Keeping Your Dog Safe by the Pool [2024 Update]

The Schwarzman Animal Medical Center ER has its share of drama. Last summer, a dog family was at a pool party when they noticed their French bulldog missing. He was found at the bottom of the pool and was estimated to have been there 1-2 minutes. The owners rescued him from the bottom of the pool and administered CPR, miraculously reviving the little fella. The family brought him directly to AMC where, after an overnight in ICU, he was discharged and as good as new.

This story highlights several things about dogs, pools and swimming. I don’t believe dogs understand what a swimming pool is or how dangerous it can be, and not all dogs are natural swimmers, as this Frenchie’s story clearly illustrates. Many dogs fall in the pool only once and, after they are rescued by their family, never go near the pool again. Every summer there are unsuspecting dogs who fall into the pool when no one else is around. Some drown because they are alone and cannot swim. Others can swim, but quickly become exhausted when they cannot figure out how to get out of the pool.

To protect your dog, here are my suggestions to keep your swimming pool dog safe.

Doggie Lifejackets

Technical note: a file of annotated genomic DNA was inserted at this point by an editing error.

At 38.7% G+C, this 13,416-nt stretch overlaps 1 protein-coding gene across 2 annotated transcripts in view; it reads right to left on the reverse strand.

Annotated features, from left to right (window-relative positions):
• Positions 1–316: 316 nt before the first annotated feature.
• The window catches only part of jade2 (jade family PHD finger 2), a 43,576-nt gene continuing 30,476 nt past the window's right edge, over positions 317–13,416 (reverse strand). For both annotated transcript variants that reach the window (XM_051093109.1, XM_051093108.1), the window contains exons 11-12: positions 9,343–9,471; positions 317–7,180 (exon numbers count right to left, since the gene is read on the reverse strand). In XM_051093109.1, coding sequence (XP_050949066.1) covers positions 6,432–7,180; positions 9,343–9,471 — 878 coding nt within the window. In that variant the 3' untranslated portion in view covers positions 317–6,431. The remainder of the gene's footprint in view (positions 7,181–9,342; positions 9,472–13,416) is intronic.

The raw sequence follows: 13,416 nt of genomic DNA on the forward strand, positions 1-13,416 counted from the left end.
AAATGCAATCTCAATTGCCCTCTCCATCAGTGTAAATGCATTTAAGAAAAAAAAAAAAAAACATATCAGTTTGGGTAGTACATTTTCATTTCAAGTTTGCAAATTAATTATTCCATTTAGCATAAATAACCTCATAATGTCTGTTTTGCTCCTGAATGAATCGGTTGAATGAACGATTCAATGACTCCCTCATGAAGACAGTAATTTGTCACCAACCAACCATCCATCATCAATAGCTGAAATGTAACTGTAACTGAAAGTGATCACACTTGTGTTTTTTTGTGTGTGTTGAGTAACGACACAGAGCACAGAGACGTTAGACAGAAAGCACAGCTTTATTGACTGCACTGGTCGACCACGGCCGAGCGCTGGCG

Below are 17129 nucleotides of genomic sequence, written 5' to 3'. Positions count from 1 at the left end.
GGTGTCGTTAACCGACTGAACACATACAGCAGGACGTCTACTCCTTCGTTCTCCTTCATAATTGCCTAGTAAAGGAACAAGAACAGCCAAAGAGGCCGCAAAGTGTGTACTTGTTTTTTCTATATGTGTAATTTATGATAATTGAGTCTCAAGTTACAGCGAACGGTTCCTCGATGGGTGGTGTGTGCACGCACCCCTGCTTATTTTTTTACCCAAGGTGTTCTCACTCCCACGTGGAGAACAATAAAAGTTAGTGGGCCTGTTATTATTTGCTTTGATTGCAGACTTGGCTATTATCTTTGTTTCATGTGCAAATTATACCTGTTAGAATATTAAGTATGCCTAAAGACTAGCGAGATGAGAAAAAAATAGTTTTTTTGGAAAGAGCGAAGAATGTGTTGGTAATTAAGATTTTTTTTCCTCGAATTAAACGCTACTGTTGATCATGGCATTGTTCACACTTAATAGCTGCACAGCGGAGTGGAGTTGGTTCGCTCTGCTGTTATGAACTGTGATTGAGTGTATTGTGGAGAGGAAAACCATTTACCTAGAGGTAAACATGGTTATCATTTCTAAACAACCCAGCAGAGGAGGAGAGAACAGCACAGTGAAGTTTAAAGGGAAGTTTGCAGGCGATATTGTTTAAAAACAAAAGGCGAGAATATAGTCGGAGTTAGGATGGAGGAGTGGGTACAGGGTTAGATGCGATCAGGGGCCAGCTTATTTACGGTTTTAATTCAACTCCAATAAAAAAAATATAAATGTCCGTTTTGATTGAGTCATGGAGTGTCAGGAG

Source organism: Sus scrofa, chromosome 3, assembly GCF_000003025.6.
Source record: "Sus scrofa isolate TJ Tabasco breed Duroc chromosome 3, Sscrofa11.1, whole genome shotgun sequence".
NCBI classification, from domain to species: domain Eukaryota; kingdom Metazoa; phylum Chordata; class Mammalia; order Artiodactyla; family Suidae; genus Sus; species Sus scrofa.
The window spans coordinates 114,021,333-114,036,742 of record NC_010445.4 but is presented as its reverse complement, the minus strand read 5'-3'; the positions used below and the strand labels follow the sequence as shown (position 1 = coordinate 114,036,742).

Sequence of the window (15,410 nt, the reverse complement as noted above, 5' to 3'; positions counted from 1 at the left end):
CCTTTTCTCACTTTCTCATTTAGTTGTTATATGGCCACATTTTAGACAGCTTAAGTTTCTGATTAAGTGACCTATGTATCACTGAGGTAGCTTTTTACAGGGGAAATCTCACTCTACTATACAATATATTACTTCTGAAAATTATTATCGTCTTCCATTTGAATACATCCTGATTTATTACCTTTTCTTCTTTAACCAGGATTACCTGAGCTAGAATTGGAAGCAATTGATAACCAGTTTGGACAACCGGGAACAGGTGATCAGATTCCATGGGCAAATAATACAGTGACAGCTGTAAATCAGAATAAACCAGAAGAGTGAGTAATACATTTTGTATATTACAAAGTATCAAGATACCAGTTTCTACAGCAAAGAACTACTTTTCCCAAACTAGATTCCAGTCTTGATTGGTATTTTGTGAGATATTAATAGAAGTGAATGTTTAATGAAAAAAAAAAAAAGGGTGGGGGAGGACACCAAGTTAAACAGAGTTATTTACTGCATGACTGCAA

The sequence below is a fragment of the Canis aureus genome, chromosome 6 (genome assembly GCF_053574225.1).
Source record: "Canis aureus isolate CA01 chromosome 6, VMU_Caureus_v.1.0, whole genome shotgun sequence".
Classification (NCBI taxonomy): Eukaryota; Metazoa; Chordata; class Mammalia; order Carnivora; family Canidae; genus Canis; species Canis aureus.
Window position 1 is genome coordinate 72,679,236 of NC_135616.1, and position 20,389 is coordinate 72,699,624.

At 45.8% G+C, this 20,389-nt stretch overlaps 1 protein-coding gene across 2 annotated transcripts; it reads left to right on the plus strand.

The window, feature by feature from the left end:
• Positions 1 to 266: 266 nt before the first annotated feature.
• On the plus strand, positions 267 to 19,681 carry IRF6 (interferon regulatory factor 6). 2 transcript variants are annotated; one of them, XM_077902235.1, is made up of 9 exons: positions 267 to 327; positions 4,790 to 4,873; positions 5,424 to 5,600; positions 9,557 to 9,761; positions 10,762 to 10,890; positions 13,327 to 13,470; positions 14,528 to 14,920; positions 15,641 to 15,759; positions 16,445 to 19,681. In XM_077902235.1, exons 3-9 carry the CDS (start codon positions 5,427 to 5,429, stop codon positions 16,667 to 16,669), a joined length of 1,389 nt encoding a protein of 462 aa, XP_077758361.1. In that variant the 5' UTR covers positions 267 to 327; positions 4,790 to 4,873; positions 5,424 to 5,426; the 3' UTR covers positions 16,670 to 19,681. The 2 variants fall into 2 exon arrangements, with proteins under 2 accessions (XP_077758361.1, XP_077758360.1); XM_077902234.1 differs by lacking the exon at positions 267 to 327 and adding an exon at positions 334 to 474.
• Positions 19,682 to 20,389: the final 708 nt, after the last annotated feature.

AMC’s Integrative & Rehabilitative Medicine Service requires lifejackets for dogs exercising in our underwater treadmills. For those worried their dog might fall into the pool, the same lifejacket might put their minds at ease. At AMC, we have six different sizes ranging from Chihuahua to Irish Wolfhound to fit dogs of multiple proportions cared for by The Tina Santi Flaherty Rehabilitation & Fitness Service,

Doggie Pool Alarms

I found a huge variety of swimming pool alarm systems online. There are alarms that detect motion in the pool water. There are other alarms worn on your dog’s collar that beep when they get wet, alerting you to the fact that your dog has fallen into the pool. For reviews and recommendations on pool alarms, check out the Good Housekeeping Research Institute website. If I had a pool, I would want an alarm system with both a poolside and a remote alarm, so no matter where I was I could hear the alarm going off.

Pools Fences

I also found an assortment of pool fences to cordon off your pool from an inquisitive puppy or a curious child. There are removable fences that form a temporary barrier – providing safety, while maintaining aesthetics. There are also pool nets that stretch over your pool to keep little kids and small dogs safe. You could also construct an invisible barricade by installing an electric fence or by quickly setting up a wireless instant pet fence.

Pool Ladders, Stairs, Ramps and Doggie Docks

If your pool has stairs rather than a ladder, spend some time in the pool with your dog, teaching him how to swim to the stairs and use them to get out of the pool. If your pool only has a ladder, then consider installing a ramp and teaching your dog to use it to escape from the water. You can also look into a floating doggie dock to provide a canine-friendly point of exit from the pool.

To learn more about first aid in pets, watch the Usdan Institute’s Institute for Animal Health Education’s video on the topic.

animal medical center, ann hohenhaus, dogs, lifejacket, pet health, pets, pool safety, swimming pool, treadmill, veterinarian, wireless pet fence,

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